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EPALE - Electronic Platform for Adult Learning in Europe


Working Together to Raise Adult Participation in Learning

by Fiona Aldridge
Language: EN
Document available also in: BG

2020 has been a powerful reminder of the connectedness of countries across the world. It has also highlighted the vital importance of working together and learning from another if we are to successfully tackle our common challenges.

While COVID-19 is primarily a public health crisis, the response of governments across the world has also created wider economic and societal challenges – with falling economic growth, rising unemployment, widening educational inequalities and greater social isolation.

While there is no easy solution to the challenges ahead, the growing body of evidence on the benefits of adult learning suggests that it has an important role to play in ensuring future prosperity, social inclusion and improved health and well-being. Perhaps now more than ever.


2019 Adult Participation in Learning survey

An excerpt from the Learning and Work Institute's 2019 Adult Participation in Learning annual UK survey that reads "2019 has the lowest participation rate in survey history: 33%"Yet in the UK, participation in adult learning is declining. For over 20 years, Learning and Work Institute has undertaken an annual survey of adult participation in learning, drawing on a national representative sample of 5,000 adults across the UK to provide a rich evidence base on who participates in learning, their motivations, and any barriers and benefits experienced. Our 2019 survey showed a participation rate of just 33%, the lowest in two decades. The survey also highlighted significant variations across UK nations and English regions, as well as deep inequalities in access to learning, with those who could benefit most from taking part, being least likely to do so.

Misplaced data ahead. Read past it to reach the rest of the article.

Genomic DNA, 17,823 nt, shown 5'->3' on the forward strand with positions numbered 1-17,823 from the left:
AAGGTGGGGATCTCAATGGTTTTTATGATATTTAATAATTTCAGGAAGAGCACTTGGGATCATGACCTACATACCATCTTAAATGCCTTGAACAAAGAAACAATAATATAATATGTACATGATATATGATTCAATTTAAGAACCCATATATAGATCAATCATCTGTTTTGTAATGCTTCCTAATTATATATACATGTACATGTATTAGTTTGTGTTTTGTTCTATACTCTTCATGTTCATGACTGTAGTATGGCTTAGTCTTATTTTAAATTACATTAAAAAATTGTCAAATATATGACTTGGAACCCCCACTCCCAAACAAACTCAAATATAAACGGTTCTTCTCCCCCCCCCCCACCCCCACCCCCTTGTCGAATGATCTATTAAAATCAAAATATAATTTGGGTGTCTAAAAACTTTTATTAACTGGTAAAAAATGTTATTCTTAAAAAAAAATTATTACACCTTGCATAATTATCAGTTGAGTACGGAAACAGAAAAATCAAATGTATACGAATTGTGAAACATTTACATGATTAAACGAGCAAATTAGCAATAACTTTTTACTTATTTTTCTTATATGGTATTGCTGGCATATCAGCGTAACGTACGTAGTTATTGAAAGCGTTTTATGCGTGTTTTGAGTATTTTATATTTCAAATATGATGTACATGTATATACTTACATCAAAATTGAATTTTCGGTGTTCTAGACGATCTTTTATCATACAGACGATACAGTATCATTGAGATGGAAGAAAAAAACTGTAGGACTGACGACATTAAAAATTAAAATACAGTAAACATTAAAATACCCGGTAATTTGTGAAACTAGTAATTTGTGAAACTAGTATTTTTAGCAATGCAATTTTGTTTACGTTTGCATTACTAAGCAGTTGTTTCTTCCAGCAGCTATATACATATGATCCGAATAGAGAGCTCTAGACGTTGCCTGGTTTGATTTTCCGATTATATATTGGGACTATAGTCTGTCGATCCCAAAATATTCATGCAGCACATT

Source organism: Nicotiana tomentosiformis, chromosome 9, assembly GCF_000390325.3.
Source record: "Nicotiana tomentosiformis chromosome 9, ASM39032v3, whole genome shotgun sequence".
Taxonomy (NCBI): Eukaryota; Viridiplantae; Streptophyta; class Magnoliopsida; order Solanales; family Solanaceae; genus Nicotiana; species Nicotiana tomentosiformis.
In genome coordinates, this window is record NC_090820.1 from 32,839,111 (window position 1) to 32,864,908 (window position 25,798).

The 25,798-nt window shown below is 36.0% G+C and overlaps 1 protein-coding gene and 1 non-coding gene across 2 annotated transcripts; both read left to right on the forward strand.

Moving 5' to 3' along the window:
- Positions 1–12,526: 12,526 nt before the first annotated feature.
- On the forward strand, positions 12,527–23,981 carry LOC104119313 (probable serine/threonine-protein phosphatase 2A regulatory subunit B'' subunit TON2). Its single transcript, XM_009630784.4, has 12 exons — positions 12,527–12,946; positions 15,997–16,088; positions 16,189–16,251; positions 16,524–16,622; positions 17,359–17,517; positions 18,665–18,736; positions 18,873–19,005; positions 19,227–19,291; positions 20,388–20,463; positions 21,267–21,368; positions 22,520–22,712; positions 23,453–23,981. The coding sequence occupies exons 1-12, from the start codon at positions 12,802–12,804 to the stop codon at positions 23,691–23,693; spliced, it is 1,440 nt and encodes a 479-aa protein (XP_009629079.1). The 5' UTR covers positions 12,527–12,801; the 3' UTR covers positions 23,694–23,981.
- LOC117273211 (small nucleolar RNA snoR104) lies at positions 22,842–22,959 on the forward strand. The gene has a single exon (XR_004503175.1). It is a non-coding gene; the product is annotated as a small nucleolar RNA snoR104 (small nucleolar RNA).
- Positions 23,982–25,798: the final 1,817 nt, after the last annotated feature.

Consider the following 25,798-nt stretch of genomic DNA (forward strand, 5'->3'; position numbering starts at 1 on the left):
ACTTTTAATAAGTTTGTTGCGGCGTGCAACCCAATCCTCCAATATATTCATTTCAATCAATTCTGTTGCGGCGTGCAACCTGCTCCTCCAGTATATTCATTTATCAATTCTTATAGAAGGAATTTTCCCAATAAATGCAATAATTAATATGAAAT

You can explore data from across the survey series in these interactive charts.

A chart from the Learning and Work Institute's 2019 Adult Participation in Learning annual UK survey that is titled "Figure 6: Recent participation by country and region"


Understanding the impact of COVID-19 on adult learning

If we are to reverse the decline in participation and tackle persistent inequalities, then it is vital that we have a better understanding of adults’ motivations for learning, the barriers they face, and the factors influencing their decision to participate.

As part of the UK EAAL programme, Learning and Work Institute will be harnessing its 2020 survey to better understand the impact of COVID-19 on adult learning. We will be looking at how economic and public health uncertainties have affected adults’ decisions to learn, and whether the rapid move to online provision has made learning more accessible or created further barriers to participation. We will explore whether lockdown provided time and opportunity to learn new things, and whether greater involvement in supporting their children’s education stimulated parents to think about their own.